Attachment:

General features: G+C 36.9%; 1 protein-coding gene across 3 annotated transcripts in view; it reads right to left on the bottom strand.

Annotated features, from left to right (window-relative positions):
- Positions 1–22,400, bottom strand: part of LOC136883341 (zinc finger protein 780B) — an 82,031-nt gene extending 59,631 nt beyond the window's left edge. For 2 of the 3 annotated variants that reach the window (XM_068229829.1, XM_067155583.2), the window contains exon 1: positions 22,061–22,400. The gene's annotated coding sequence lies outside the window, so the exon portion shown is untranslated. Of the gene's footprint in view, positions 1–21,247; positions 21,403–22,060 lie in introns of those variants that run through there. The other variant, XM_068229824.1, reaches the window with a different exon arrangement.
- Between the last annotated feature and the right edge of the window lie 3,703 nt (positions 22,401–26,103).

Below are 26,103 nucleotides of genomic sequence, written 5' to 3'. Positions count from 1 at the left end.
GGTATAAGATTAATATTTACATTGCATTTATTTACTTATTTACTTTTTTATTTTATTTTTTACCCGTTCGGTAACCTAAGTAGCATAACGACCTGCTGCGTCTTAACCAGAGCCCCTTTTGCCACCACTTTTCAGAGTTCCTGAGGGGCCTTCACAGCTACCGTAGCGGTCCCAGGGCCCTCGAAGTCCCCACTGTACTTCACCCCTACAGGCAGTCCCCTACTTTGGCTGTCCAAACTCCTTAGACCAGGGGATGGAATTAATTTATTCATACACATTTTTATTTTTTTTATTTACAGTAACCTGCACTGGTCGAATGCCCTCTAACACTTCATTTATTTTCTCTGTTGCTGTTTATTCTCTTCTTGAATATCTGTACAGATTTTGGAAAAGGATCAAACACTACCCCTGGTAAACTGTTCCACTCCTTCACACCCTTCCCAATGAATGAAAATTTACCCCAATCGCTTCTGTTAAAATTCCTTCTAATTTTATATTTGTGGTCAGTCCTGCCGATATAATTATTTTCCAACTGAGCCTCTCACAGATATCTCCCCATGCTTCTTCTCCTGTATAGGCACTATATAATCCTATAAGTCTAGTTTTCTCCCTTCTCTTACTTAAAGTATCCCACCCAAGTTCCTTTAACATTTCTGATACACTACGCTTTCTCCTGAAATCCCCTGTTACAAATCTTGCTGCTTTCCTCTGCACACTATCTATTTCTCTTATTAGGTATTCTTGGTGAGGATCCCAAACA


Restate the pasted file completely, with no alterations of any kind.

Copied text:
General features: G+C 36.9%; 1 protein-coding gene across 3 annotated transcripts in view; it reads right to left on the bottom strand.

Annotated features, from left to right (window-relative positions):
- Positions 1–22,400, bottom strand: part of LOC136883341 (zinc finger protein 780B) — an 82,031-nt gene extending 59,631 nt beyond the window's left edge. For 2 of the 3 annotated variants that reach the window (XM_068229829.1, XM_067155583.2), the window contains exon 1: positions 22,061–22,400. The gene's annotated coding sequence lies outside the window, so the exon portion shown is untranslated. Of the gene's footprint in view, positions 1–21,247; positions 21,403–22,060 lie in introns of those variants that run through there. The other variant, XM_068229824.1, reaches the window with a different exon arrangement.
- Between the last annotated feature and the right edge of the window lie 3,703 nt (positions 22,401–26,103).

Below are 26,103 nucleotides of genomic sequence, written 5' to 3'. Positions count from 1 at the left end.
GGTATAAGATTAATATTTACATTGCATTTATTTACTTATTTACTTTTTTATTTTATTTTTTACCCGTTCGGTAACCTAAGTAGCATAACGACCTGCTGCGTCTTAACCAGAGCCCCTTTTGCCACCACTTTTCAGAGTTCCTGAGGGGCCTTCACAGCTACCGTAGCGGTCCCAGGGCCCTCGAAGTCCCCACTGTACTTCACCCCTACAGGCAGTCCCCTACTTTGGCTGTCCAAACTCCTTAGACCAGGGGATGGAATTAATTTATTCATACACATTTTTATTTTTTTTATTTACAGTAACCTGCACTGGTCGAATGCCCTCTAACACTTCATTTATTTTCTCTGTTGCTGTTTATTCTCTTCTTGAATATCTGTACAGATTTTGGAAAAGGATCAAACACTACCCCTGGTAAACTGTTCCACTCCTTCACACCCTTCCCAATGAATGAAAATTTACCCCAATCGCTTCTGTTAAAATTCCTTCTAATTTTATATTTGTGGTCAGTCCTGCCGATATAATTATTTTCCAACTGAGCCTCTCACAGATATCTCCCCATGCTTCTTCTCCTGTATAGGCACTATATAATCCTATAAGTCTAGTTTTCTCCCTTCTCTTACTTAAAGTATCCCACCCAAGTTCCTTTAACATTTCTGATACACTACGCTTTCTCCTGAAATCCCCTGTTACAAATCTTGCTGCTTTCCTCTGCACACTATCTATTTCTCTTATTAGGTATTCTTGGTGAGGATCCCAAACA